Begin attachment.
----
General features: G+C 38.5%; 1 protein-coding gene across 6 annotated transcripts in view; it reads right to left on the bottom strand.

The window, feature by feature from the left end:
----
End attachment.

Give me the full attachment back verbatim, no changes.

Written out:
General features: G+C 38.5%; 1 protein-coding gene across 6 annotated transcripts in view; it reads right to left on the bottom strand.

The window, feature by feature from the left end: